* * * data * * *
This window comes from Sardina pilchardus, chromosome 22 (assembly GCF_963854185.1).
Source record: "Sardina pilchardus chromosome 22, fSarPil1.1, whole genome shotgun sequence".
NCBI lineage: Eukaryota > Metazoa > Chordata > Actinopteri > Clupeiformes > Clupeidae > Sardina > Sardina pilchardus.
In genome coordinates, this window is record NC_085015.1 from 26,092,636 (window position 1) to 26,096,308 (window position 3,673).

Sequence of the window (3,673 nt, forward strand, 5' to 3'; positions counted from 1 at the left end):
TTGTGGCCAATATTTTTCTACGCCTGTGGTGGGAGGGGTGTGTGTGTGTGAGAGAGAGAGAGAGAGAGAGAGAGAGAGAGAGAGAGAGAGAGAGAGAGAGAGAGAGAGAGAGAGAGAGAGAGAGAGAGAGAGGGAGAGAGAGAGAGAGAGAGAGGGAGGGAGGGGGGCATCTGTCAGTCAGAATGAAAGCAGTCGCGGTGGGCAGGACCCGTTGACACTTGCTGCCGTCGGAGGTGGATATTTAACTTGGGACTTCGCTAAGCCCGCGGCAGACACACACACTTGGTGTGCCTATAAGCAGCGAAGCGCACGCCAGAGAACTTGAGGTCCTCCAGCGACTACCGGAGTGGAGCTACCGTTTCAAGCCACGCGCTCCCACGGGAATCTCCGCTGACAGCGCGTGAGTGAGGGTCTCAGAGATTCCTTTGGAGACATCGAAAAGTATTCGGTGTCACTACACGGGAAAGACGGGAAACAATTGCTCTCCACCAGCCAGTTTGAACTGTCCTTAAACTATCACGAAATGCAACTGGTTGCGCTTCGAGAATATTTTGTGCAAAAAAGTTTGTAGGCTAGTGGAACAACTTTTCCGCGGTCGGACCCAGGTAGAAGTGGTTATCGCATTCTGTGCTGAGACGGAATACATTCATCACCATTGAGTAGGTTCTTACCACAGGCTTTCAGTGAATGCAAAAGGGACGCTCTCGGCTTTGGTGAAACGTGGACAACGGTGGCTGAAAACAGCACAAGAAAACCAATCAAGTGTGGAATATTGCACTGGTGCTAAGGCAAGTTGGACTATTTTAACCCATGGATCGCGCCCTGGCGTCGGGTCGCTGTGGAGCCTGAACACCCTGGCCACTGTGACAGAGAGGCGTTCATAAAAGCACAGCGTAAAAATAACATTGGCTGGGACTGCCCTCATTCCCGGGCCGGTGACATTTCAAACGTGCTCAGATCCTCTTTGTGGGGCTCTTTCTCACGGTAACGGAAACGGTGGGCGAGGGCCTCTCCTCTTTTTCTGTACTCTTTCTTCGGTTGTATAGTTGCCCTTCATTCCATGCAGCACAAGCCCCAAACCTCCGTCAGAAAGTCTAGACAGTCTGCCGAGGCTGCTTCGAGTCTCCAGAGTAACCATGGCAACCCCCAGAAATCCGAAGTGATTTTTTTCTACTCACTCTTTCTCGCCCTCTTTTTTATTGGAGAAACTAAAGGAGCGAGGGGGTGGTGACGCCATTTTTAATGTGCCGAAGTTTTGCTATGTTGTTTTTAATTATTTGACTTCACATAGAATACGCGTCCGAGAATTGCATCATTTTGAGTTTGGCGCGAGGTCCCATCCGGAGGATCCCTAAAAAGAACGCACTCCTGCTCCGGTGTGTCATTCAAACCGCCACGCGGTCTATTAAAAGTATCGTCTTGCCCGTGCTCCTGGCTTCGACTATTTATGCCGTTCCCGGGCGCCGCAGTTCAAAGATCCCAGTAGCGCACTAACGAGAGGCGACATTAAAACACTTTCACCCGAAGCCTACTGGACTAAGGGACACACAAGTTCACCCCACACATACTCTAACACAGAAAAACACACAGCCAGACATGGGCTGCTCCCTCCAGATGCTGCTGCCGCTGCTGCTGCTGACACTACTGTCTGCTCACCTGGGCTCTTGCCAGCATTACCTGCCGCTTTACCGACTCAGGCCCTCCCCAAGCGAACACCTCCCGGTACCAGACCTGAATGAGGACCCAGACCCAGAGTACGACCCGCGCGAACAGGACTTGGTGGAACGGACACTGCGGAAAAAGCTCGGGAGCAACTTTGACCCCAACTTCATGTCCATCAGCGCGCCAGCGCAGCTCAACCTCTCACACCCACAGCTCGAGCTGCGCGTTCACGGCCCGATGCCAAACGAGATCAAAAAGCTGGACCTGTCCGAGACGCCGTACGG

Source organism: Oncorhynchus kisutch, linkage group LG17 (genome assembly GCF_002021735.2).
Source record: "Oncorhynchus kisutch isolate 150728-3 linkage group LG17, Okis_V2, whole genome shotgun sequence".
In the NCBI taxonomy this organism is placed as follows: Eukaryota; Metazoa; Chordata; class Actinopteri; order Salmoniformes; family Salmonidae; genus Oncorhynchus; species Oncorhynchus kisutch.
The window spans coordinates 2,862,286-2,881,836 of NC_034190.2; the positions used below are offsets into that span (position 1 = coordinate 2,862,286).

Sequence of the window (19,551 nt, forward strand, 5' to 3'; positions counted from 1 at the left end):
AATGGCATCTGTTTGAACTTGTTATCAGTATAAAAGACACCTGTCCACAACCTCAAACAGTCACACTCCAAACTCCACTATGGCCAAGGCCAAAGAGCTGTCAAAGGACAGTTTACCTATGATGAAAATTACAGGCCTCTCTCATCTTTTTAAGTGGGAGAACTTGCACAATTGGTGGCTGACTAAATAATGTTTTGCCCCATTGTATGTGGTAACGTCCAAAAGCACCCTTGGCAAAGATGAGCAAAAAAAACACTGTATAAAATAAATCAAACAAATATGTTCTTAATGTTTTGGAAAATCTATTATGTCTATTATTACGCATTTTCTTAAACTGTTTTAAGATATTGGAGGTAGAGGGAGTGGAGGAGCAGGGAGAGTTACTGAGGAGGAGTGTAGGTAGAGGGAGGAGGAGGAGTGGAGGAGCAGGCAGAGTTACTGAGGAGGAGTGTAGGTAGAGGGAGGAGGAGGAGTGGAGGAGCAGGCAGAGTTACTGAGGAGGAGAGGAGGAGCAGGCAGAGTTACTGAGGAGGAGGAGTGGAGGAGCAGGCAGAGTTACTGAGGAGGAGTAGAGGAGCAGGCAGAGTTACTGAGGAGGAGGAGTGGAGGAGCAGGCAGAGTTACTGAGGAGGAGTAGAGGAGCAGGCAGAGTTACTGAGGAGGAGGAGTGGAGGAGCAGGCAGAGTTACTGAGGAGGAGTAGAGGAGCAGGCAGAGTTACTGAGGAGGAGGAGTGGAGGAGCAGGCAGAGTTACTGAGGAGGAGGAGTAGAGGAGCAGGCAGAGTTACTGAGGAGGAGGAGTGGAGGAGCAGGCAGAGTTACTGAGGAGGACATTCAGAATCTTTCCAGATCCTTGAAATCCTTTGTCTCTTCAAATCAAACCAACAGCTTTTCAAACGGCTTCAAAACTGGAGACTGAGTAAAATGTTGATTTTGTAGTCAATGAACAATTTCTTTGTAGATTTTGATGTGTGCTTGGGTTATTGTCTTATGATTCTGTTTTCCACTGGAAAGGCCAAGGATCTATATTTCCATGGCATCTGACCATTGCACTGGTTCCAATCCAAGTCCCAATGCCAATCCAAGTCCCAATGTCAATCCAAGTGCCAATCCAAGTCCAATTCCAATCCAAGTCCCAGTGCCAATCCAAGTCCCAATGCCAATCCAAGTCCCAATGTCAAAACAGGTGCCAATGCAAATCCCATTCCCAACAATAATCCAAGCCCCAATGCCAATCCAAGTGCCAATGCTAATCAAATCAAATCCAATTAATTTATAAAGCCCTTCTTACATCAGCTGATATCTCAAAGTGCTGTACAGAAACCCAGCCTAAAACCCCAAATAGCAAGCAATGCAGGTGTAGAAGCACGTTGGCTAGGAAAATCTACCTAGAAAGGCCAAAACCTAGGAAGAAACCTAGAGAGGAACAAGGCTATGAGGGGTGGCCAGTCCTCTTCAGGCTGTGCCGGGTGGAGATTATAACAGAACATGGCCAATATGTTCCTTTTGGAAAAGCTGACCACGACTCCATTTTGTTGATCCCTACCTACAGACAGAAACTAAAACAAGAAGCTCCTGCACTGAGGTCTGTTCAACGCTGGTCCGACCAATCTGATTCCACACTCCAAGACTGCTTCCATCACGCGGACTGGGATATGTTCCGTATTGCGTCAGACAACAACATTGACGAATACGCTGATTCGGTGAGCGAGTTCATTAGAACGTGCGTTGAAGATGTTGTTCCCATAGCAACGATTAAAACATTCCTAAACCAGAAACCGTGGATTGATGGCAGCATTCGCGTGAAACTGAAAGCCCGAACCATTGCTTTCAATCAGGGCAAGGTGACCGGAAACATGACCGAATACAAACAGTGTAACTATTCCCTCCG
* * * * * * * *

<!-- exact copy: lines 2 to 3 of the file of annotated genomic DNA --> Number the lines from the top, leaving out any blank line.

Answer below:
Source record: "Sardina pilchardus chromosome 22, fSarPil1.1, whole genome shotgun sequence".
NCBI lineage: Eukaryota > Metazoa > Chordata > Actinopteri > Clupeiformes > Clupeidae > Sardina > Sardina pilchardus.